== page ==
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THE HAṬHĀBHYĀSAPADDHATI, 18thC  YOGA  BROUGHT TO LIFE.

THE HAṬHĀBHYĀSAPADDHATI, 18thC YOGA BROUGHT TO LIFE.

Monday 14th September 2020

We were very fortunate to be able to welcome Dr Jason Birch and Jacqueline Hargreaves as
guest tutors on our BWY TT course. Jason is a lead researcher on SOAS universities Haṭha yoga project.
This is a five-year research project which aims to chart the history of physical yoga practice by means of philology, i.e. the study of texts on yoga, and ethnography, i.e. fieldwork among practitioners of yoga.
The Haṭha yoga project's primary research is the study of ten sanskrit texts on Haṭha yoga. One being the 18th C Haṭhābhyāsapaddhati.

'The most remarkable feature of this text is its section on āsana (yogic posture), which contains six groups of postures, many of which are unusual or unique among yoga texts. Another unique feature of this section is that the postures appear to be arranged into sequences intended to be practised in order. A manuscript of the text exists in the Mysore Palace; this (possibly along with other texts) was the basis for the illustrated āsana descriptions in Mysore's famous book, the Śrītattvanidhi. It is highly likely that the Haṭhābhyāsapaddhati was known to the most influential teacher of 'modern postural yoga,' T. Krishnamacharya, and therefore has a special significance for certain schools of transnational yoga'.(Birch & Singleton 2019).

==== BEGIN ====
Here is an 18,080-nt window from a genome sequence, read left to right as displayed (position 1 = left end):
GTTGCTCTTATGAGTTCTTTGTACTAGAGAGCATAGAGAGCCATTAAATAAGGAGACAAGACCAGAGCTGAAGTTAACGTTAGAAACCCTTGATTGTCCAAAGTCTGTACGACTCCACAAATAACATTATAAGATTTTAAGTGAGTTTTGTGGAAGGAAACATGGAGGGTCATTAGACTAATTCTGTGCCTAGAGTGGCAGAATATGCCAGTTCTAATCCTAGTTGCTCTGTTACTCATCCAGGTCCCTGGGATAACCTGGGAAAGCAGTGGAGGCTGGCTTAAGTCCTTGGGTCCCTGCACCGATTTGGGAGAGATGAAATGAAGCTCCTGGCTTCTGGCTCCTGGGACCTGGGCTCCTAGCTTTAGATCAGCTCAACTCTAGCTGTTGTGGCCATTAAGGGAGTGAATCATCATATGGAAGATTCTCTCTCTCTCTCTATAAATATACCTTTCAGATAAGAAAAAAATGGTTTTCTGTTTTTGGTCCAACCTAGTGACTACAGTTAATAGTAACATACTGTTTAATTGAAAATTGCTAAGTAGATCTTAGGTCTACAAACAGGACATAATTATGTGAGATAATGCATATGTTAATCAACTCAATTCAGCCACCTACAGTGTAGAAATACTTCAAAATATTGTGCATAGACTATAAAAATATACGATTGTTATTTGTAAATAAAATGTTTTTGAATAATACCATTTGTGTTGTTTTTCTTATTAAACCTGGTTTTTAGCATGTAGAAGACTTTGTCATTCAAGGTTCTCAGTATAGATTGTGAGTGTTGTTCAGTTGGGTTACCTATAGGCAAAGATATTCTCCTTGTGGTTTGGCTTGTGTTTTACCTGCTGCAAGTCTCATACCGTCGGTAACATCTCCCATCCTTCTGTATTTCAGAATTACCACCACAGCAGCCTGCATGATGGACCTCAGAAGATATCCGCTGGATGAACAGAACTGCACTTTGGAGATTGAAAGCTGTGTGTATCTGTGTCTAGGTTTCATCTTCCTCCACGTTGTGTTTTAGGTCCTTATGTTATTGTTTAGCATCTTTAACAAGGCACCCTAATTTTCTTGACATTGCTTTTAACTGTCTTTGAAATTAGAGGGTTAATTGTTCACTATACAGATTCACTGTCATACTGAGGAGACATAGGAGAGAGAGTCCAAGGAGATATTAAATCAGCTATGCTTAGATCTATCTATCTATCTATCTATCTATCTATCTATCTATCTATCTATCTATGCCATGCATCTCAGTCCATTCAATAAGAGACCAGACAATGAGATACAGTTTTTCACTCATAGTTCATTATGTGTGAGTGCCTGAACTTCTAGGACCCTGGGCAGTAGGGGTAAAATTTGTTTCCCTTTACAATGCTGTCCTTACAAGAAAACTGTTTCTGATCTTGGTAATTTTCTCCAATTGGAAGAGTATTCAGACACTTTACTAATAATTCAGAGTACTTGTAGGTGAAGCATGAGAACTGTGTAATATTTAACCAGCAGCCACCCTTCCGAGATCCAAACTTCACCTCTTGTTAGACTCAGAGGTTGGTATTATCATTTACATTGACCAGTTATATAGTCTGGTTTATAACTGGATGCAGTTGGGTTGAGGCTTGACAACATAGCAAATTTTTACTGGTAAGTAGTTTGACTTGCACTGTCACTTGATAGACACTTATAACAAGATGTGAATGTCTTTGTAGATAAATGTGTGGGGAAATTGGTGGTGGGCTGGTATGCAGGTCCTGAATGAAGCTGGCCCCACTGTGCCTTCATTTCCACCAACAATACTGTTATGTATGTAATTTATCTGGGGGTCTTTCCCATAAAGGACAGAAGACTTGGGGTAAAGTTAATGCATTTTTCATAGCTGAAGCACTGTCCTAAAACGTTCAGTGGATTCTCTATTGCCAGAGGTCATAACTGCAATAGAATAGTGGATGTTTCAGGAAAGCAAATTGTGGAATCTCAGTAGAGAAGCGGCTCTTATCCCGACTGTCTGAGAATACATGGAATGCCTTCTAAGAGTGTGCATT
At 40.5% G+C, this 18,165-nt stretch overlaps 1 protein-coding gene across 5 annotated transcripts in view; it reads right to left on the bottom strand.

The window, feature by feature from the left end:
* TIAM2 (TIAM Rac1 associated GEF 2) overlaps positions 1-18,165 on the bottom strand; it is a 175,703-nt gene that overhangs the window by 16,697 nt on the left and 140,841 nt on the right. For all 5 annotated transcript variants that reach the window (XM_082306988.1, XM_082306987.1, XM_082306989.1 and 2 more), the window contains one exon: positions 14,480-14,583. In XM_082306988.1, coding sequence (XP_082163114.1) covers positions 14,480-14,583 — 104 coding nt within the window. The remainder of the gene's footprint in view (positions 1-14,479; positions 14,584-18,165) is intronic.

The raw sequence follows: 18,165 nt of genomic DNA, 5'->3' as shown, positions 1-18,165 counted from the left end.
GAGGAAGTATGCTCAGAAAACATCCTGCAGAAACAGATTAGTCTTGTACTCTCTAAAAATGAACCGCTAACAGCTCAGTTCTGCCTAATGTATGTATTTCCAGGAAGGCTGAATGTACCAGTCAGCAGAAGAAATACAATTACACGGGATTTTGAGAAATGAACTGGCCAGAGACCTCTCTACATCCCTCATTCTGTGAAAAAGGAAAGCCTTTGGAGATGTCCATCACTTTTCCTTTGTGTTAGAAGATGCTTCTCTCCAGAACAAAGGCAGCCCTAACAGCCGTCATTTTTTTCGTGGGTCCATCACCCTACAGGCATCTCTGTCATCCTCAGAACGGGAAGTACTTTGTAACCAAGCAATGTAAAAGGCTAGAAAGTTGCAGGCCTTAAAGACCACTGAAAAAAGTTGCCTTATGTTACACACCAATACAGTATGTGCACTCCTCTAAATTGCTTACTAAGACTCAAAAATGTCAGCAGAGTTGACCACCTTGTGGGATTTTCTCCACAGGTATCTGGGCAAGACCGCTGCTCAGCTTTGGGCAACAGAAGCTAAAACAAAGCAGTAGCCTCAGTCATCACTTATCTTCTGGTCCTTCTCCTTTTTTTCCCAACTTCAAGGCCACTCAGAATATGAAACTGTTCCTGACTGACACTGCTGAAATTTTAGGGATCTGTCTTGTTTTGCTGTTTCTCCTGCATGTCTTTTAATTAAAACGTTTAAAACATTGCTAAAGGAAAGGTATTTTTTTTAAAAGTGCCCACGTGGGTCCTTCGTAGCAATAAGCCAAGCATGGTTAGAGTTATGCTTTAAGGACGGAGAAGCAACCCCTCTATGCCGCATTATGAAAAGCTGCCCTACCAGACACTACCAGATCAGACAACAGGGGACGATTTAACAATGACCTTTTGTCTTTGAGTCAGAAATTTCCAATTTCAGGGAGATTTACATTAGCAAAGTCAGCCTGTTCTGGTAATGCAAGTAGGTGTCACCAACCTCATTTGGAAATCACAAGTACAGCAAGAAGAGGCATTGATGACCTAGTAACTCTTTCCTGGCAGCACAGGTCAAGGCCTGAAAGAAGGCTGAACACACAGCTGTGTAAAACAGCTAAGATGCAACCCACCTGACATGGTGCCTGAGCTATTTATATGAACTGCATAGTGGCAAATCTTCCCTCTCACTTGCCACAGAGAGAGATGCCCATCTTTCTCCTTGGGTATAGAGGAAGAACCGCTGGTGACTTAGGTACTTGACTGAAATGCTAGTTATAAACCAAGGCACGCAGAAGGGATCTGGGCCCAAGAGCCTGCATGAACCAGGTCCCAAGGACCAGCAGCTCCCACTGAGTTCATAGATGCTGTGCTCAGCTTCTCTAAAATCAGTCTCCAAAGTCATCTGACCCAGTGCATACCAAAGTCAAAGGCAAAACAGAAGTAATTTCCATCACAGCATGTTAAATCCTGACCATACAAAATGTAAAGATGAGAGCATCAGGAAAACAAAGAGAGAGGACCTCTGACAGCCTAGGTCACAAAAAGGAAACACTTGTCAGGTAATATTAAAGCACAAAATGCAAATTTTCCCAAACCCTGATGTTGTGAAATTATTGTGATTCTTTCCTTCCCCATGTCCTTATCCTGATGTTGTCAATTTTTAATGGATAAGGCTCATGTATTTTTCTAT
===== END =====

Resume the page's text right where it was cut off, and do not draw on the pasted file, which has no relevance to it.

Jason and Jacqui delivered a very informative talk on how they discovered this remarkable text and its relevance and importance to yoga within a historical context. This was followed by a fantastic āsana session bringing the postures to life. As well as being a scholar Jason is also a very adept yogi and gave us demonstrations of how some of these complex and very challenging postures should look. Not before Jacqui skilfully attempted to teach us some of the strangely named āsana ourselves, including; The hatchet pose, the iron bar pose and the pawing the leg like a pull pose amongst others. We didn't quite manage all 112 so there is plenty more practice to be done!
Our heartfelt thanks go to Jason and Jacqui for such a fun, informative and very enjoyable morning.

Clare Gibson BWY DCT

References:
Jason Birch and Mark Singleton (2019). THE YOGA OF THE HAṬHĀBHYĀSAPADDHATI: HAṬHAYOGA ON THE CUSP OF MODERNITY . Journal of Yoga studies 2019 Vol 2.

More information the Haṭhābhyāsapaddhati can be found at https://www.theluminescent.org/ and at http://hyp.soas.ac.uk/